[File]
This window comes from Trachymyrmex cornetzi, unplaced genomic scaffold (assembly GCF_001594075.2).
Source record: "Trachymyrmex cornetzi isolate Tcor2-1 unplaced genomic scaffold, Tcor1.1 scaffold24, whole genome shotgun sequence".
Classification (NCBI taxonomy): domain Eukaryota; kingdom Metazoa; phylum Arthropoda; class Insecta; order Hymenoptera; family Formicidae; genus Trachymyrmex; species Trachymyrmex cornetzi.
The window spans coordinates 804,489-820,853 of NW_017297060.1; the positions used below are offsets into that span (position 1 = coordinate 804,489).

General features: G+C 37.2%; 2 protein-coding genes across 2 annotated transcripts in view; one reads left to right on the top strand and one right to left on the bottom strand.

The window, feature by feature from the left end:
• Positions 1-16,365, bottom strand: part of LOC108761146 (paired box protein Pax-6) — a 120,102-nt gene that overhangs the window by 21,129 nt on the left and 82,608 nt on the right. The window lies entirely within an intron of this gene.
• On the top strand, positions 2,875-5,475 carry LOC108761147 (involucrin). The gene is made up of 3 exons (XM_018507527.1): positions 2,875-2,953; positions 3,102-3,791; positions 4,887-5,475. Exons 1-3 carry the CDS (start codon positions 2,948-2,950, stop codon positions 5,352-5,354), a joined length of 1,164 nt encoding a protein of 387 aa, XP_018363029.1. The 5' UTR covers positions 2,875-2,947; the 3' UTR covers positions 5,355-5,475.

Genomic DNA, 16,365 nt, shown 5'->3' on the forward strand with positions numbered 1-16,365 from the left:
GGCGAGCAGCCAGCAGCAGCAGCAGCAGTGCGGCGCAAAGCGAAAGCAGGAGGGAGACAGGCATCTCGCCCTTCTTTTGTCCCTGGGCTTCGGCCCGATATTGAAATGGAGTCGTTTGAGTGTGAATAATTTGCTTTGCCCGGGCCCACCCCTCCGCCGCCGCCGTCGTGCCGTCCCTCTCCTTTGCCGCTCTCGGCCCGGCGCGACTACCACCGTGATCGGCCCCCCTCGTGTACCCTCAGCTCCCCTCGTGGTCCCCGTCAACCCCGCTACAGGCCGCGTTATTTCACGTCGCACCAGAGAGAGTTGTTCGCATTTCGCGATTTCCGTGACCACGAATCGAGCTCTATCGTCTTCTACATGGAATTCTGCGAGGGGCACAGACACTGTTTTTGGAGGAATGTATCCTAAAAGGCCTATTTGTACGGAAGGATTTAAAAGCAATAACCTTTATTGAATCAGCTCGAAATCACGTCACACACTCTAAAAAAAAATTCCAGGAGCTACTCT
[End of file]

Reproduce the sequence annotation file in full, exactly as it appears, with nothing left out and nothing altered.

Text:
This window comes from Trachymyrmex cornetzi, unplaced genomic scaffold (assembly GCF_001594075.2).
Source record: "Trachymyrmex cornetzi isolate Tcor2-1 unplaced genomic scaffold, Tcor1.1 scaffold24, whole genome shotgun sequence".
Classification (NCBI taxonomy): domain Eukaryota; kingdom Metazoa; phylum Arthropoda; class Insecta; order Hymenoptera; family Formicidae; genus Trachymyrmex; species Trachymyrmex cornetzi.
The window spans coordinates 804,489-820,853 of NW_017297060.1; the positions used below are offsets into that span (position 1 = coordinate 804,489).

General features: G+C 37.2%; 2 protein-coding genes across 2 annotated transcripts in view; one reads left to right on the top strand and one right to left on the bottom strand.

The window, feature by feature from the left end:
• Positions 1-16,365, bottom strand: part of LOC108761146 (paired box protein Pax-6) — a 120,102-nt gene that overhangs the window by 21,129 nt on the left and 82,608 nt on the right. The window lies entirely within an intron of this gene.
• On the top strand, positions 2,875-5,475 carry LOC108761147 (involucrin). The gene is made up of 3 exons (XM_018507527.1): positions 2,875-2,953; positions 3,102-3,791; positions 4,887-5,475. Exons 1-3 carry the CDS (start codon positions 2,948-2,950, stop codon positions 5,352-5,354), a joined length of 1,164 nt encoding a protein of 387 aa, XP_018363029.1. The 5' UTR covers positions 2,875-2,947; the 3' UTR covers positions 5,355-5,475.

Genomic DNA, 16,365 nt, shown 5'->3' on the forward strand with positions numbered 1-16,365 from the left:
GGCGAGCAGCCAGCAGCAGCAGCAGCAGTGCGGCGCAAAGCGAAAGCAGGAGGGAGACAGGCATCTCGCCCTTCTTTTGTCCCTGGGCTTCGGCCCGATATTGAAATGGAGTCGTTTGAGTGTGAATAATTTGCTTTGCCCGGGCCCACCCCTCCGCCGCCGCCGTCGTGCCGTCCCTCTCCTTTGCCGCTCTCGGCCCGGCGCGACTACCACCGTGATCGGCCCCCCTCGTGTACCCTCAGCTCCCCTCGTGGTCCCCGTCAACCCCGCTACAGGCCGCGTTATTTCACGTCGCACCAGAGAGAGTTGTTCGCATTTCGCGATTTCCGTGACCACGAATCGAGCTCTATCGTCTTCTACATGGAATTCTGCGAGGGGCACAGACACTGTTTTTGGAGGAATGTATCCTAAAAGGCCTATTTGTACGGAAGGATTTAAAAGCAATAACCTTTATTGAATCAGCTCGAAATCACGTCACACACTCTAAAAAAAAATTCCAGGAGCTACTCT